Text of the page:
Mathventure for 3rd Grade would work well as a supplement to classroom instruction. It could be fun to use the chapter activities as a way to introduce a topic. Have students work through a few activities on their own, and ask them to record their quiz scores so they can track their learning progress. Discuss the activities as a class, and then have students revisit the activities after they're more comfortable with the content. Ask students to take the quizzes again and compare their new scores to their earlier ones. Use the Problem Solving Themes chapter throughout the year so you can challenge kids to think critically and apply their skills to real-world problems.

Continue readingMathventure for 3rd Grade is an e-book collection of math lessons organized into four chapters: Problem Solving Themes, Operations and Algebraic Thinking, Fractions, and Geometry and Measurement. The Problem Solving Themes chapter includes five themes, with several problems for each theme. In Explore the Big City, students solve four city-themed problems that cover a variety of third-grade content. The other three chapters include several activities with animations, audio-supported learning extensions, and follow-up quizzes.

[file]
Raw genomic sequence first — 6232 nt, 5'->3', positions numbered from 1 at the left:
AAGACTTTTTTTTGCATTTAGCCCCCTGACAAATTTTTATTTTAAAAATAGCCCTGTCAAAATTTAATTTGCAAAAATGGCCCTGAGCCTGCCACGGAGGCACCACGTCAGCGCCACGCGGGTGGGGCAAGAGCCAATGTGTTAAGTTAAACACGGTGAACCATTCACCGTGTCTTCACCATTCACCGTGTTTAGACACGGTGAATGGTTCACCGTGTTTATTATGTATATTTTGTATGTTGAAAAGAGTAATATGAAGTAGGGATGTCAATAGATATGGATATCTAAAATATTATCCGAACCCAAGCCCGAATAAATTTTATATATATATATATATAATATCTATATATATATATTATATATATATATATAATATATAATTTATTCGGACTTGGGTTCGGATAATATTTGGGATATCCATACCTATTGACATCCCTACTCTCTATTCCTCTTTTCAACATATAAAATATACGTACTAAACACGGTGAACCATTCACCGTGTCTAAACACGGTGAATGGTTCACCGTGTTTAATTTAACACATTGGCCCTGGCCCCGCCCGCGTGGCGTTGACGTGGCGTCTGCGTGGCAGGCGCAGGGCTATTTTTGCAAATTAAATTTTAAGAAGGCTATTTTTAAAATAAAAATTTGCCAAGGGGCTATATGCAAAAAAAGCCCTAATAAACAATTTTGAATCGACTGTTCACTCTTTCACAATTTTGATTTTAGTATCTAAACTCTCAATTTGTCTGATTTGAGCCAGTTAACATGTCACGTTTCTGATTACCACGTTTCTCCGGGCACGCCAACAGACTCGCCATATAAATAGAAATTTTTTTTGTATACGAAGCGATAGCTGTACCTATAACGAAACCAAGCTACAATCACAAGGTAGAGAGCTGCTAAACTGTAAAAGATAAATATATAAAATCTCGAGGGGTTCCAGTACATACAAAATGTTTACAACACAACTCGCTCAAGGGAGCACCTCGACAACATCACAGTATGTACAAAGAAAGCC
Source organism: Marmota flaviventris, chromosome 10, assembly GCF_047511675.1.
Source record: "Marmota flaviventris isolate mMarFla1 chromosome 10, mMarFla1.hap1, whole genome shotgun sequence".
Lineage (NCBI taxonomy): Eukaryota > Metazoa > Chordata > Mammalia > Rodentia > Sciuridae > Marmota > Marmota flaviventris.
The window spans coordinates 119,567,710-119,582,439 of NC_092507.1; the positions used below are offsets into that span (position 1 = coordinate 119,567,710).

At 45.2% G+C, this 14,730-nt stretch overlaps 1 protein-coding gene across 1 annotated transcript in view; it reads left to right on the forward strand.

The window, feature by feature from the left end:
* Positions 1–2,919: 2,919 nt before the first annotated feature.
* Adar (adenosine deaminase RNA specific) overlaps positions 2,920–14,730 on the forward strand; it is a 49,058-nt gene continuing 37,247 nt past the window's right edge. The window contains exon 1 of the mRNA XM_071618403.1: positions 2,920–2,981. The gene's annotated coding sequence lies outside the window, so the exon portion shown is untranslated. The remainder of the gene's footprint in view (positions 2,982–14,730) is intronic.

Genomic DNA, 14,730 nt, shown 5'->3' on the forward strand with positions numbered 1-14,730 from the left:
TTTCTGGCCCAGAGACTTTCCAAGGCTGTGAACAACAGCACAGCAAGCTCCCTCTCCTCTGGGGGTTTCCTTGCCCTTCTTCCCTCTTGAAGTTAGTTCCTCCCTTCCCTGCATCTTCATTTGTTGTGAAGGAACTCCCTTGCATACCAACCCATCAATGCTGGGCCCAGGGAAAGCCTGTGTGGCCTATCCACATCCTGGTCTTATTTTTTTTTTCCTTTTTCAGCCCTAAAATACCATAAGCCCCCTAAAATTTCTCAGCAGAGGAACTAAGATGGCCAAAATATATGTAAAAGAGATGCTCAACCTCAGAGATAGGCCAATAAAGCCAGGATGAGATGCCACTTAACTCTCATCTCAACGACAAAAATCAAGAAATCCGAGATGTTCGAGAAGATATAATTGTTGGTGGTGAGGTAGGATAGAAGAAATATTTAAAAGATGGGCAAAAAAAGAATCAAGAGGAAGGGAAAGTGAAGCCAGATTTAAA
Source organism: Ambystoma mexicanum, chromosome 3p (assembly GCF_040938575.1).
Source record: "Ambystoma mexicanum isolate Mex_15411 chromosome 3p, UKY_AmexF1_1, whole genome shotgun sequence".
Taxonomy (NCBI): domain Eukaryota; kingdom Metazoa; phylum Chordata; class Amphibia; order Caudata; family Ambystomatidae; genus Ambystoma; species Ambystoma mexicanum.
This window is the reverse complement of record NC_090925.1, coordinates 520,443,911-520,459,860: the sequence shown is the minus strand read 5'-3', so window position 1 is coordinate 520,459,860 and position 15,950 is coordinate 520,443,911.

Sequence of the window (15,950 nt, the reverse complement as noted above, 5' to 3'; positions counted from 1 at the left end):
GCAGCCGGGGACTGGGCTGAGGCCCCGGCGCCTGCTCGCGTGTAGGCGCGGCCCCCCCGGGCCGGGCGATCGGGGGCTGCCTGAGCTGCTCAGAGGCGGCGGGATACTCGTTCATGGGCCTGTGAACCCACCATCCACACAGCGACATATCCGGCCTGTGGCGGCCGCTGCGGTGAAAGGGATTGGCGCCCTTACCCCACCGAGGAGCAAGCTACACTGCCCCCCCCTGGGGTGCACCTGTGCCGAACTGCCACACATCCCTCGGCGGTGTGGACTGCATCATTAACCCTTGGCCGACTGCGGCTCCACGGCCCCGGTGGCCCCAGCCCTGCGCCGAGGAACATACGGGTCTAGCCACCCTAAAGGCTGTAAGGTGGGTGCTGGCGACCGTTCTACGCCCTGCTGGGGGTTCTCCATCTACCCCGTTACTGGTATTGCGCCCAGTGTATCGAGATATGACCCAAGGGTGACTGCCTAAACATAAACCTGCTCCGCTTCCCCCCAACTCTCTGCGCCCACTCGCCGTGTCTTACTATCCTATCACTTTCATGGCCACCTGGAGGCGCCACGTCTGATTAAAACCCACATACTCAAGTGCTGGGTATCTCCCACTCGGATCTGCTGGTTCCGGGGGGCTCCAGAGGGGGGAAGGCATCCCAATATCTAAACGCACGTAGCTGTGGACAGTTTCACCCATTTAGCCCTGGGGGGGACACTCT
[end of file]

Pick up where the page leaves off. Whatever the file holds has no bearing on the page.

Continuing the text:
Students will learn and practice a wide range of math skills with Mathventure, and the lessons align to Common Core State Standards. However, several third-grade concepts are not covered, such as telling time, graphing data, and understanding place value. As students move through the chapter activities, they can click on a button to learn more about the concept. This "learn more" option includes audio instruction and animations, which are useful ways to support learning. Some of the activities allow kids to enter partial solutions when they enter their answers, which is a nice feature.

Overall, there's solid content here, but the lack of progress-tracking features mars the experience. Students can't create their own user accounts or save their progress, which might mean teachers have to layer on their own system for recognizing students' achievements. Most of the lessons don't provide students with an opportunity to actually solve problems until they get to the quizzes. The quizzes are scored, but hints and detailed feedback aren't provided, and scores aren't saved.

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